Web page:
This aspect of the complaint is based on the Houdenosaunee's allegation that under its ancient organic law called Gayanerakowa,5 ] the confederation rather than the constituent nations, holds the land title and has the sole right to sue to recover this vast tract. Support for this Indian version of the statute quia emptores was somewhat vague in the district court.6 However, except for allegations frivolous on their face, an application to intervene cannot be resolved by reference to the ultimate merits of the claims which the intervenor wishes to assert following intervention, see LaRouche v. Federal Bureau of Investigation, 677 F.2d 256, 258 (2d Cir.1982), but rather turns on whether the applicant has demonstrated that its application is timely, that it has an interest in the subject of the action, that disposition of the action might as a practical matter impair its interest, and that representation by existing parties would not adequately protect that interest. LaRouche, supra at 257; United States Postal Service v. Brennan, 579 F.2d 188, 191 (2d Cir.1978).


In addition to the claims based on Gayanerakowa, asserted by the Houdenosaunee, two of the constituent nations, the Mohawk and the Onondaga claim aboriginal ownership of parts of the same tract described in the complaint and claimed by the plaintiffs.7


Because we believe that there is a substantial likelihood that the claims and interests of the proposed intervenors concerning the disputed lands may be adversely affected at least by principles of stare decisis, arising out of the final judgment to be entered in this case, see New York Public Interest Research Group, Inc. v. The Regents of the University of the State of New York, 516 F.2d 350, 352 (2d Cir.1975), we conclude that they may intervene as a matter of right.8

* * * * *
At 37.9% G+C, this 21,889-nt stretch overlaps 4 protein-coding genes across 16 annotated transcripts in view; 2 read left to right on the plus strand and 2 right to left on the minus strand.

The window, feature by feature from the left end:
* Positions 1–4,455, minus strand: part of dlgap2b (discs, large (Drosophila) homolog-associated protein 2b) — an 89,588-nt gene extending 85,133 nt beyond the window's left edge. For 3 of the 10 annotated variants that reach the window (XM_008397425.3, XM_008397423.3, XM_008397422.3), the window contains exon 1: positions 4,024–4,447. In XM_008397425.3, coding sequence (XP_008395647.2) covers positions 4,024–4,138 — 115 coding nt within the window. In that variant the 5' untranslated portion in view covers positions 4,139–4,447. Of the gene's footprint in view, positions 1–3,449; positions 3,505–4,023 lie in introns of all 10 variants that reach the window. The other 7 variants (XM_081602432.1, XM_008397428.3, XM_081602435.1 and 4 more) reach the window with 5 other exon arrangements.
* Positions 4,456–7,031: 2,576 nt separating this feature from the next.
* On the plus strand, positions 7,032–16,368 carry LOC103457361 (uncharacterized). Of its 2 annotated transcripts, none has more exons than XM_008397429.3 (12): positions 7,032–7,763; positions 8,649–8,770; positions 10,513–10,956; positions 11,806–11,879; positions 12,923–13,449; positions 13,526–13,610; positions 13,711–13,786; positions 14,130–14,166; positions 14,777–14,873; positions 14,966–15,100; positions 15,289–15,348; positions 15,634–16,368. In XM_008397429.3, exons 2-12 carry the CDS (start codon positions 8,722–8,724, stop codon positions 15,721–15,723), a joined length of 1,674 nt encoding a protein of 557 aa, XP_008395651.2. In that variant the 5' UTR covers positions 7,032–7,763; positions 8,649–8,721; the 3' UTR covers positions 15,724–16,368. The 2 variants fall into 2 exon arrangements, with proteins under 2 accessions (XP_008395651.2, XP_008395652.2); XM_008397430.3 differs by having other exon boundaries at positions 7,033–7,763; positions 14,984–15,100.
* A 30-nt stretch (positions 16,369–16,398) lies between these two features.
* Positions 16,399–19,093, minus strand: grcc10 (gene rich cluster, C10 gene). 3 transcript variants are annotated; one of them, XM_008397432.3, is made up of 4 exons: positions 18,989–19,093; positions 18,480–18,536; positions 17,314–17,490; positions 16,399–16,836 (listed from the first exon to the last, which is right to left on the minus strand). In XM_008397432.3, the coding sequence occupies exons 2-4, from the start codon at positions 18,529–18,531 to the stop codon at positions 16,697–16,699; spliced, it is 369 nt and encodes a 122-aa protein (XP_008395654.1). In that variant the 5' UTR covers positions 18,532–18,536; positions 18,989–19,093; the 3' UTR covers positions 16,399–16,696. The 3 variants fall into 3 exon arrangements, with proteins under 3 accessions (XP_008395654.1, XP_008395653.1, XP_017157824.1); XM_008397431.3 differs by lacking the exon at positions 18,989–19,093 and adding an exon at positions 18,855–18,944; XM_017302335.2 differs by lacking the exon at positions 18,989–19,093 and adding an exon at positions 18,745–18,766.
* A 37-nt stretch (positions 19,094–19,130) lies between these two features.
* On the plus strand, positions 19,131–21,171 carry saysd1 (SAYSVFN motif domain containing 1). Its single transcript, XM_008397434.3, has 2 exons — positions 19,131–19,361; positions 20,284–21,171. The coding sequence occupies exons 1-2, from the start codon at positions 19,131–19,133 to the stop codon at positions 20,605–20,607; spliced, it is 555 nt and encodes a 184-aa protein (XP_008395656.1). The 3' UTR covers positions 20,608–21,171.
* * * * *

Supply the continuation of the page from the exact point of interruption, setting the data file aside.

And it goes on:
The men and women who gathered at the treaty fires some two centuries ago at the places mentioned, will not testify; their mouths are stop't with dust, as are those of their children's children. Accordingly, the hearing to be held by the district court will be unlike the traditional trial of an issue of fact. Instead, the trial court will consider issues of law and statutory construction, against the historical background of the events surrounding the treaties, and the adoption of the applicable portions of the Articles of Confederation relied on by plaintiffs. This factual background in turn will probably be derived from the expert testimony of historians and others, and consideration by the court of contemporaneous documents and oral traditions. Ordinarily a judgment in an ejectment or quiet title action will not affect the interests of others than the parties or those in privity with them. Such actions do not operate in rem upon the land itself, Restatement (Second) of Judgments Sec. 30 comment a (1982), and therefore principles of collateral estoppel by judgment are not implicated. See Northern Terminal Corporation v. Butterly, 137 Misc. 165, 241 N.Y.S. 552 (N.Y.Sup.Ct.1930), aff'd, 234 A.D. 680, 252 N.Y.S. 950 (1st Dep't 1931); 25 Am.Jur.2d Ejectment Sec. 129 (1966). However, there is a significant likelihood that the ultimate resolution of this litigation will lead to the conclusions of law on issues of first impression, or mixed findings of fact and law, which will implicate principles of stare decisis with respect to the treaties cited above, and the land titles at stake here, and which would control any subsequent lawsuit by the intervenors. Though the apprehended force of stare decisis will not support intervention as of right in all cases, it does so in the unusual circumstances of this case where the intervenors' ability to protect their interests will be impaired or impeded "as a practical matter" by a judgment entitling the plaintiffs to recover the disputed lands.